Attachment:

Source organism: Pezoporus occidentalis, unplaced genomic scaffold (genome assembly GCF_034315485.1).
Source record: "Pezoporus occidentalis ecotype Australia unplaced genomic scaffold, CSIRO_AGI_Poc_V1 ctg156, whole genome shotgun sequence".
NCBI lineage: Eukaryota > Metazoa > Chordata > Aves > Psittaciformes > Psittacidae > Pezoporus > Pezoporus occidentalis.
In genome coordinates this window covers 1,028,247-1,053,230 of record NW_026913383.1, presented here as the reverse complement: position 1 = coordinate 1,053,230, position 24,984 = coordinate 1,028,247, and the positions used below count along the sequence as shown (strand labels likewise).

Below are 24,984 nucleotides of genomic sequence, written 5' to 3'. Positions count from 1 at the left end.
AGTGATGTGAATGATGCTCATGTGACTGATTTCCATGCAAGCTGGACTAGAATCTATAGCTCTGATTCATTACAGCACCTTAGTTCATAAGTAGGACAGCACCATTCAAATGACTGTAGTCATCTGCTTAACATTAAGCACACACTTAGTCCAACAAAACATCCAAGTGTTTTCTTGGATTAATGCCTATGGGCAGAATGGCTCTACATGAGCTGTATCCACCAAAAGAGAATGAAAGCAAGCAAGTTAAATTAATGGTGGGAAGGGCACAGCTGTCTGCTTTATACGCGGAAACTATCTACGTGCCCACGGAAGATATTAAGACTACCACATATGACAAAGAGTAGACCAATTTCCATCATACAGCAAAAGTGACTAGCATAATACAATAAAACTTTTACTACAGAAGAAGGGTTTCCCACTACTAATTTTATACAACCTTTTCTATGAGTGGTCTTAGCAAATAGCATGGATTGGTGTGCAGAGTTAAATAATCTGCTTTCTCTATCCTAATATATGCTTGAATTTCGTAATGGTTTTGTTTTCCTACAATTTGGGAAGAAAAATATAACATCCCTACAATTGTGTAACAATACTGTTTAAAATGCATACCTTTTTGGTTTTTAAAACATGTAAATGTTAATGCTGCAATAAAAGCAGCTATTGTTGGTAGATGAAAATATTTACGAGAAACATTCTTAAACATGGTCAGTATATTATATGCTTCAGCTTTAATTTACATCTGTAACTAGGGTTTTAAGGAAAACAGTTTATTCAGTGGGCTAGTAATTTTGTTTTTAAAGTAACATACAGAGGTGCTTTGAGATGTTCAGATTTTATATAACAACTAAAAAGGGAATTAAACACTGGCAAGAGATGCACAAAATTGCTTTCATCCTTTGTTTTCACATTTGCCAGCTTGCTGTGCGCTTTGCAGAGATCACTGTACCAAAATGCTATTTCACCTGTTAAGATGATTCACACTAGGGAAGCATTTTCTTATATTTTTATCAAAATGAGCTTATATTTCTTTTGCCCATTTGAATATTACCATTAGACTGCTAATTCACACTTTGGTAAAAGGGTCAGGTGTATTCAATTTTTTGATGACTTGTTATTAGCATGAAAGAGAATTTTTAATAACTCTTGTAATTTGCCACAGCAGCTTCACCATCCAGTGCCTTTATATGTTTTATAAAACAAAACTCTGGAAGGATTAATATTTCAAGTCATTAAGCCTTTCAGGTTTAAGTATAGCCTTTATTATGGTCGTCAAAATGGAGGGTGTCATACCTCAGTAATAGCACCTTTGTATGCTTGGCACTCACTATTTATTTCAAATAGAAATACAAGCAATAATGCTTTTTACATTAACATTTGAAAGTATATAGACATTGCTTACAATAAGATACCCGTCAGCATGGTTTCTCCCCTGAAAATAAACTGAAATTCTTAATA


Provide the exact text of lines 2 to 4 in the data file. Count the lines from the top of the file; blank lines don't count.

Source record: "Pezoporus occidentalis ecotype Australia unplaced genomic scaffold, CSIRO_AGI_Poc_V1 ctg156, whole genome shotgun sequence".
NCBI lineage: Eukaryota > Metazoa > Chordata > Aves > Psittaciformes > Psittacidae > Pezoporus > Pezoporus occidentalis.
In genome coordinates this window covers 1,028,247-1,053,230 of record NW_026913383.1, presented here as the reverse complement: position 1 = coordinate 1,053,230, position 24,984 = coordinate 1,028,247, and the positions used below count along the sequence as shown (strand labels likewise).